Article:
In recent years, renewed interest has been shown in the use and efficacy of medicinal plant as means of alleviating as well as treating of specific disease conditions. As a result of this, there has been increased awareness by government, scientific and medical communities of the importance of medicinal plants as a therapeutic and essential pivot in health care programmes especially in developing countries.
Among the medicinal plant preparation in current and common use in Nigeria
is the ground form of the seed of Croton penduliflorus of the family
of Euphorbiaceae. It is often used as a purging nut and possesses inflammatory,
vesicant and contraceptive properties (Bablola, 2009).
The plant is used extensively as a remedy for several stomach complaints (Adesogan,
1981), Croton penduliflorus in small doses causes dieresis and is
a powerful diaphoretic. Externally, the oil is used as liniment for acute rheumatism
arthritis, neuralgia and diseases of the joints (Gills, 1992).
Croton penduliflorus possesses drastic purgative properties. This purgative
property was isolated and identified in the seed oil as white crystals (Asuzu
et al., 1988, 1990). Its chronic use was
reported unsafe during pregnancy especially in the late phase (Asuzu
et al., 1990). The plant also was found to cause gross and histopathological
changes in stomach, duodenum, ileum and colon (Asuzu et
As reported by Ming-Fen et al. (1997), total
intestinal lactase and sucrase activities decrease with age in a manner that
likely involves a posttranscriptional process. The age-related decline in disaccharidase
activity, if extrapolated to humans, may have important implications for the
digestion of carbohydrate contained in the diet of the elderly. Diet, genetic
and hormonal factors have been found to alter the structure and activities of
intestinal enzymes in rats (Taylor and Mary, 1989; Infante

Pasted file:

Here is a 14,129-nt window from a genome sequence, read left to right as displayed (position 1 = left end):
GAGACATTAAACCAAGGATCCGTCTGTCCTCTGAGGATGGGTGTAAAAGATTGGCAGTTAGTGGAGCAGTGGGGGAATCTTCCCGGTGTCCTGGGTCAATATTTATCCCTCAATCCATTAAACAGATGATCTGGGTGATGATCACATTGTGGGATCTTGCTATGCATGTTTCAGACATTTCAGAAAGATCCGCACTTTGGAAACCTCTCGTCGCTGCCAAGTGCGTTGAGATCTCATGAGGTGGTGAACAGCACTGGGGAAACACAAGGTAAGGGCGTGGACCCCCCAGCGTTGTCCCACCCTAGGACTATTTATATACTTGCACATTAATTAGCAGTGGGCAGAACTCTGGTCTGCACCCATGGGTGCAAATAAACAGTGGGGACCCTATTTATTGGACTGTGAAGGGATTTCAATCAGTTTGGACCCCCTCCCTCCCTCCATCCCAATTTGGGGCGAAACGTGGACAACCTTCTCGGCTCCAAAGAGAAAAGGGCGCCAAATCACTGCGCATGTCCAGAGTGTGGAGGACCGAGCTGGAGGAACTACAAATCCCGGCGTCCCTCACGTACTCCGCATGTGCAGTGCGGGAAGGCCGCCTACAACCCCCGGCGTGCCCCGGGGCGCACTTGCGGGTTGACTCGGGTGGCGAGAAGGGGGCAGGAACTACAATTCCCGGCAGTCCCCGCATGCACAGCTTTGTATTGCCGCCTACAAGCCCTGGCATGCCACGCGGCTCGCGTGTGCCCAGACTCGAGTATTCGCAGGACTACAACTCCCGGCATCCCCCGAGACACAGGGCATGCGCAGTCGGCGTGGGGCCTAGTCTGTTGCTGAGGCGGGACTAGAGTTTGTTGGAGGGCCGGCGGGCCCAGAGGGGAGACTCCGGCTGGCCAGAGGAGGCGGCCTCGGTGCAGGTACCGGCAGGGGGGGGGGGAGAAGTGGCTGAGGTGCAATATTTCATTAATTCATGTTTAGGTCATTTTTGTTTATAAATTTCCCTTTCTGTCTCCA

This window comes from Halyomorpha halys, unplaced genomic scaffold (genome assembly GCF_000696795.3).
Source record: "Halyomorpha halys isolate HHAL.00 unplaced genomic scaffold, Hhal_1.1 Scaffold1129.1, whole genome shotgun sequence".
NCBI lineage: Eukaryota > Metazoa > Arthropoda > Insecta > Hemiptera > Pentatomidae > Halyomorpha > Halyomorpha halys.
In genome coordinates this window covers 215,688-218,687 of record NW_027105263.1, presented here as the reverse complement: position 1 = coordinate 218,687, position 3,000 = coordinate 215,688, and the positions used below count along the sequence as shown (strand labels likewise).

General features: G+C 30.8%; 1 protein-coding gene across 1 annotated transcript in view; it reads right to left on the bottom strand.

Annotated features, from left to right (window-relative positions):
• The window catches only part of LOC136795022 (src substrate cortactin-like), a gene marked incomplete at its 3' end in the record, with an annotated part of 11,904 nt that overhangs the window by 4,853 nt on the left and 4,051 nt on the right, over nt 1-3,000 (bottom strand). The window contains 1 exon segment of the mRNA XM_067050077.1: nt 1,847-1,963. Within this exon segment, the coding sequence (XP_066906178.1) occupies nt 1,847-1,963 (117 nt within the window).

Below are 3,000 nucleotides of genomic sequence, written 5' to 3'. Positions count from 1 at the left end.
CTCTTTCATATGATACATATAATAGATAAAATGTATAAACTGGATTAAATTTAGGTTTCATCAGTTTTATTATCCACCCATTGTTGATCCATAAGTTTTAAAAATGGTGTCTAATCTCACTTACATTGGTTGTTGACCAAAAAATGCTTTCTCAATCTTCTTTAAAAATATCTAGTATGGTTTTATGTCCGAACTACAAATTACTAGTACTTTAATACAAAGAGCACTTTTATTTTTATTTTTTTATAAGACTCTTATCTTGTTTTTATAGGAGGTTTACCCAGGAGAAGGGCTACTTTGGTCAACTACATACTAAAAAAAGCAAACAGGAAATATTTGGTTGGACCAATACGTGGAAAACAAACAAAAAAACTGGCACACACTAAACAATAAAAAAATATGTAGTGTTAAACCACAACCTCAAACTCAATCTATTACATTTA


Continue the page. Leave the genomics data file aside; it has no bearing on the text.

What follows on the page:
et al., 2008; Zarlin and Mobarham, 1987).
The enzyme activity concentrations (lactase, maltase, sucrase) were also reported
to be much lower in chronic diarrhea (Marcellus et al.,
2003). Younaszai and Ranshaw (1976), reported that
intestinal enzymes were increased with pregnancy and in both pregnant and non-pregnant
rats, diabetes was associated with marked increase in specific and total activities
of the three mucosal disaccharides.
While, croton seeds and its oil have been used in the treatment of a wide range of disorders in the past, both in pregnant and non pregnant individual; its effect on the gastrointestinal tract has not been documented with pregnancy. It is therefore of great interest to study the effect of the methanolic seed extract on intestinal tract enzymes and total protein contents in pregnant rats.
MATERIALS AND METHODS
The seeds of Croton penduliflorus were bought at the popular Kings
market in Ibadan, Oyo State, Nigeria and were ground with laboratory mortal
and pestle in the laboratory of the Department of Physiology, University of
Ibadan, Nigeria. Methanolic extract was obtained after extraction in methanol
using Soxhlet apparatus and later defatted in hexane. The extraction was done
in the Chemistry Department, University of Ibadan, Nigeria. The seed was verified
and confirmed as herbarium specimen FHI 91302 of Federal college of Forestry,
Herbarium Section, Jericho, Ibadan, Nigeria.
The study was conducted between March 2001 to September 2001in the Department
of Physiology, University of Ibadan, Nigeria.
Forty-eight female albino rats of the Wistar strain weighing between 180